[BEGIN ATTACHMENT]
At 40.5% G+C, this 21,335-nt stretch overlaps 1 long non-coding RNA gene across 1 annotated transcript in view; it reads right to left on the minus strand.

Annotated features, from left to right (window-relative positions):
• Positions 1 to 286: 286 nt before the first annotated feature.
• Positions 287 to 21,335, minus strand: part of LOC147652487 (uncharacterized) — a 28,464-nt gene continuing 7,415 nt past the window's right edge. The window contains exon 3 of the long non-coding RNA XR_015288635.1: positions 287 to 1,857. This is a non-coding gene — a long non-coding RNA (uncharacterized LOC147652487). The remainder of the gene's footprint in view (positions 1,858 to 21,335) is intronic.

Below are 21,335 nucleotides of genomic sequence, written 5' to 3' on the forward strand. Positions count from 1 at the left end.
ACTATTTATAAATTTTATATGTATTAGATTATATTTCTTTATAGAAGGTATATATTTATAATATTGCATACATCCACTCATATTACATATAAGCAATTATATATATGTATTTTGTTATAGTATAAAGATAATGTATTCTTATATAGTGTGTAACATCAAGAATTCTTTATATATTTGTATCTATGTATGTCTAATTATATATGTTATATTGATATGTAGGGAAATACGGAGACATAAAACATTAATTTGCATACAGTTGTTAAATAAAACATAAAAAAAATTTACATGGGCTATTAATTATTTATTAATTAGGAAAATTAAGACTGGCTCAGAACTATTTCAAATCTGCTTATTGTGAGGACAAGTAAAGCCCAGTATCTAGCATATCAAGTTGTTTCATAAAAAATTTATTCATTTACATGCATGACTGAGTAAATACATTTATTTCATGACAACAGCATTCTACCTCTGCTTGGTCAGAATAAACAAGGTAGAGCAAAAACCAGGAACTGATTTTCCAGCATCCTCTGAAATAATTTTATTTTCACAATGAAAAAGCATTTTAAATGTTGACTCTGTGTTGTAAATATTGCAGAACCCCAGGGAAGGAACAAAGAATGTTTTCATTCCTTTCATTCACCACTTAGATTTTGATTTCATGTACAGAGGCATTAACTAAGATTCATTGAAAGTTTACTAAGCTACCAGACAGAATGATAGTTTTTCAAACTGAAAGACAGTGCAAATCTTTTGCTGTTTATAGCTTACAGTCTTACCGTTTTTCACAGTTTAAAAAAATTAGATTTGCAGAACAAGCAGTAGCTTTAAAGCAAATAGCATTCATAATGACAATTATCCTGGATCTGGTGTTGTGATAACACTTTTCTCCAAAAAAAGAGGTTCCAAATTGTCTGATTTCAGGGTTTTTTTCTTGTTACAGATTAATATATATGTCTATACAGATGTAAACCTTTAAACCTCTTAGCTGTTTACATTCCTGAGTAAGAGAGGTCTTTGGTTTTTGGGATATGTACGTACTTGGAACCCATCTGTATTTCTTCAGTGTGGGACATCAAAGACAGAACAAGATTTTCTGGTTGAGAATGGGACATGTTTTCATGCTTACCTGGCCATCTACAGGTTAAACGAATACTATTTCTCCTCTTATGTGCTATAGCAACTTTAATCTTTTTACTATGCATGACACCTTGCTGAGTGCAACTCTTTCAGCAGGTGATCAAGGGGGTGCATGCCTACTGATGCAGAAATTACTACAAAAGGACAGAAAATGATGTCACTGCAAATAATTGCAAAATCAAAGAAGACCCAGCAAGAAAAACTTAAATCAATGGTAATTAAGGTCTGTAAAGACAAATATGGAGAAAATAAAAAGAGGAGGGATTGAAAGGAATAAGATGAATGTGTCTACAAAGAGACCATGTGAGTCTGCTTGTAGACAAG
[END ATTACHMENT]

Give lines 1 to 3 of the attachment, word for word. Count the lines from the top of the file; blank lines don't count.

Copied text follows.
At 40.5% G+C, this 21,335-nt stretch overlaps 1 long non-coding RNA gene across 1 annotated transcript in view; it reads right to left on the minus strand.

Annotated features, from left to right (window-relative positions):
• Positions 1 to 286: 286 nt before the first annotated feature.